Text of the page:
Gallagher countered that although it was the broker rather than the actual insurer in this case, it was a “de facto” insurer based on a provision of the insurance broker agreement with the foundations that required Gallagher to indemnify the foundations for Gallagher’s own negligence. The court rejected this argument explaining that “[i]n this case, there was no cooperation clause, and the relationship of the parties was such that they never had a need for cooperation—Gallagher agreed to indemnify for its own negligence, not for the foundations’ negligence, and it never had any duty or right to defend the foundations like an insurance company would.”

The fact that Gallagher acted as an insurance broker and not as an actual insurer was likely dispositive of the issue. Gallagher’s promise to indemnify merely for its own negligence was insufficient to create the kind of common legal interest necessary to overcome the attorney-client privilege. “Ultimately Gallagher was never going to be on the hook to pay the claims against the foundations unless they could show how Gallagher himself acted negligently in dealing with them. Thus, the parties had no common interest in the lawsuit and in fact were adverse from the start,” explains DiFillippo.

Section leaders also note that the privilege is rarely used as a sword to compel production and more likely as a shield to protect communications between insurers and their insured. “Adverse litigants seeking an advantage in litigation will rarely be able to use the common interest exception to compel production unless there is a cooperation agreement at issue in the case,” opines DiFillippo.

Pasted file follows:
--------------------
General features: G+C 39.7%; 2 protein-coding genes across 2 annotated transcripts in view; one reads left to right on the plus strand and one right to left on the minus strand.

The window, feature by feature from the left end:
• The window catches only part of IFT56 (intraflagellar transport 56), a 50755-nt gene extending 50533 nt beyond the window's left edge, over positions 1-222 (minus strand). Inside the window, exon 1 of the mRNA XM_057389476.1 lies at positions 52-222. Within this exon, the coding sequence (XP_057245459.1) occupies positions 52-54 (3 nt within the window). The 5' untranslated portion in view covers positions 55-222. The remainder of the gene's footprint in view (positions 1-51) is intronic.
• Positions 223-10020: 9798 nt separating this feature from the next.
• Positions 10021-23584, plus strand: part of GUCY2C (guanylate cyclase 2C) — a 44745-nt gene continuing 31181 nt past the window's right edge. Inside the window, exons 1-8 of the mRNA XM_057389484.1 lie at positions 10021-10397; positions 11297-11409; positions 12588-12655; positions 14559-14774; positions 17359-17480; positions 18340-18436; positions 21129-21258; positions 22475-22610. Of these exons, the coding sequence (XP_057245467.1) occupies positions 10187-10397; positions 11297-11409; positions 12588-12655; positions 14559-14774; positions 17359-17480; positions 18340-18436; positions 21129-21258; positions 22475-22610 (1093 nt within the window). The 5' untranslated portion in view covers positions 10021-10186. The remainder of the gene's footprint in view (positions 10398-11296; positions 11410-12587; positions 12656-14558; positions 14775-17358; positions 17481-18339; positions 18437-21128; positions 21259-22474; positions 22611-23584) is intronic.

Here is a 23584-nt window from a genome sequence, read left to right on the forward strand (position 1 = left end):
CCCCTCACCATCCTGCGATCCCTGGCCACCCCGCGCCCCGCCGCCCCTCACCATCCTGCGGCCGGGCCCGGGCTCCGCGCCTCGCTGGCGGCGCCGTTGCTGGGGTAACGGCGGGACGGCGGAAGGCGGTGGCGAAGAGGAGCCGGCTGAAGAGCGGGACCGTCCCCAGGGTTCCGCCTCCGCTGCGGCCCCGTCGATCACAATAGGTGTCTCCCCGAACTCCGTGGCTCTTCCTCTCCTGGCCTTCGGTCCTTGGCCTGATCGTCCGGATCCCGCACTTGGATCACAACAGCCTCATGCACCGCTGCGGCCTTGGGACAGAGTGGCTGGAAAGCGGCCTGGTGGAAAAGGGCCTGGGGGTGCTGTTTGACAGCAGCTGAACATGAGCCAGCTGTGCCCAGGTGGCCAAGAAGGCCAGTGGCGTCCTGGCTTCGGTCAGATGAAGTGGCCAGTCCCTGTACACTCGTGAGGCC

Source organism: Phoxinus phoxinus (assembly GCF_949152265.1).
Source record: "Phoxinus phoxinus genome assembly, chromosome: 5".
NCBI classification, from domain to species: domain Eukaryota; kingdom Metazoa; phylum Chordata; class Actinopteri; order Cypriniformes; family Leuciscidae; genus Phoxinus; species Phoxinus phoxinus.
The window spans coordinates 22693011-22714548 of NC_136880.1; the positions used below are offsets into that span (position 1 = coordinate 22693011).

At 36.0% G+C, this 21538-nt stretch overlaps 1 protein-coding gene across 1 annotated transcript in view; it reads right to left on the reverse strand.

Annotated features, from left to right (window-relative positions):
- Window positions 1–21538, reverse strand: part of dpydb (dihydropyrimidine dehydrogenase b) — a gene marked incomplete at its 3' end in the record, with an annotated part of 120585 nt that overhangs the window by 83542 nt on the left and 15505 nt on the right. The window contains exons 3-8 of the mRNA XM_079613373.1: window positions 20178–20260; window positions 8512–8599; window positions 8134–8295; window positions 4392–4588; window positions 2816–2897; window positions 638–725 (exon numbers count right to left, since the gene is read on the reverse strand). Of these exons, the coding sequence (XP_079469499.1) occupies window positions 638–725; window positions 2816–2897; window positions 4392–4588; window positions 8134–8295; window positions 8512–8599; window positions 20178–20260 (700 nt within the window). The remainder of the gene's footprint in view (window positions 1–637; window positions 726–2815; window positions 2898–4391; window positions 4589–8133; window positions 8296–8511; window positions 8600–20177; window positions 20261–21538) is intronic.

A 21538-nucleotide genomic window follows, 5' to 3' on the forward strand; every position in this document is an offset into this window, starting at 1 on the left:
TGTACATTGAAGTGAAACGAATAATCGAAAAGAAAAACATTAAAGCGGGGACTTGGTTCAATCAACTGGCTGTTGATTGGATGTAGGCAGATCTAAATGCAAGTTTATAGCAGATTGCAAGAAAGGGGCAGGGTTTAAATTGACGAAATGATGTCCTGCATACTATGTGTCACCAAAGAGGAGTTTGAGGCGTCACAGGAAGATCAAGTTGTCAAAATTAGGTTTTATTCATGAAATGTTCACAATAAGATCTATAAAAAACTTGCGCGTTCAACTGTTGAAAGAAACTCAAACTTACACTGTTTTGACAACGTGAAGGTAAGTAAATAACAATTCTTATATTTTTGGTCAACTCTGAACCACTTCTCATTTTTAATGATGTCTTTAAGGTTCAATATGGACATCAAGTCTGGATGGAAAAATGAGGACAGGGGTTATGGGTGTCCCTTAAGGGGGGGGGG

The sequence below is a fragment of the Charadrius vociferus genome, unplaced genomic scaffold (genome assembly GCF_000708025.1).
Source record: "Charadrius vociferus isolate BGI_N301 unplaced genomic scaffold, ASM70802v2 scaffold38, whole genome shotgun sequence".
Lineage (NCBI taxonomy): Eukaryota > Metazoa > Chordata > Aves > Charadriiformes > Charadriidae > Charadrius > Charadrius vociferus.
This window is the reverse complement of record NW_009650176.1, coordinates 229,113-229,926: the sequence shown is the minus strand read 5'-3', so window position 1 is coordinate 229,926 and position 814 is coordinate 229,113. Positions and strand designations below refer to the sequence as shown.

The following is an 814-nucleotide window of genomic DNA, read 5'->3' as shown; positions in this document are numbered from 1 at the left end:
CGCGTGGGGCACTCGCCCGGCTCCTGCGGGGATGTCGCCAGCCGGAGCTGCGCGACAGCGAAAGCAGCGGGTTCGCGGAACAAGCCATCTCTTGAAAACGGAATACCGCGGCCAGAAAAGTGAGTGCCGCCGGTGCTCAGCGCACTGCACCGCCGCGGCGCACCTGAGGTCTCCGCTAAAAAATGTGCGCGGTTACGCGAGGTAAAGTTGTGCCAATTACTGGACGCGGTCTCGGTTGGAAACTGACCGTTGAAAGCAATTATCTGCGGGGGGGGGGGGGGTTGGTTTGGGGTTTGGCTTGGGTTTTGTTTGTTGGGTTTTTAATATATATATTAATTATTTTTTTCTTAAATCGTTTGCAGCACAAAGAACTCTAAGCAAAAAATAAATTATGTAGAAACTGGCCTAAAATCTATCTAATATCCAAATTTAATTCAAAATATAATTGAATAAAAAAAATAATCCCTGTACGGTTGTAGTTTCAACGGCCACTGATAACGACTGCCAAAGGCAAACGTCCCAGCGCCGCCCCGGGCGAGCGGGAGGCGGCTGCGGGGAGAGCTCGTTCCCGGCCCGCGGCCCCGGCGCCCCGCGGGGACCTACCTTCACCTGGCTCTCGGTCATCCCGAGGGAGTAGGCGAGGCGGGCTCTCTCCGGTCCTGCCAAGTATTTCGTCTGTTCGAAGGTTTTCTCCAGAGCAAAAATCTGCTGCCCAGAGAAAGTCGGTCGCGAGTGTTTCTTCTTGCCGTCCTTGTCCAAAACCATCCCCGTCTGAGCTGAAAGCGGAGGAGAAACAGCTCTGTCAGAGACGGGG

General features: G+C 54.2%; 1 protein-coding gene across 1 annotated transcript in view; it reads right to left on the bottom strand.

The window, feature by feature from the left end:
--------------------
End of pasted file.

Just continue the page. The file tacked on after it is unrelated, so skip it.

Importance of Awareness of Privilege

Even though this decision ultimately protected the foundations’ privileged communications, it highlights the importance of lawyers being aware of the limits of the common interest exception when litigating insurance cases. Lawyers should be aware that the presence of insurance brokers in discussions over settling claims against an insured could, in the right circumstances, lead to a waiver of the attorney-client privilege. “This decision shows that the common interest exception may not be as broad as many litigators generally assume and that litigators should think twice before assuming that communications involving an insurance broker will be protected,” explains Row.

Lawyers representing insurance companies should also be aware that asserting coverage of a claim may cause the parties to waive confidentiality for communications related to those supposedly excluded claims, as the insured and insurer no longer share a common interest. Likewise, attorneys for the insured should make the insurer aware that broad assertions of exclusions may make cooperation between the insured and insurer more difficult.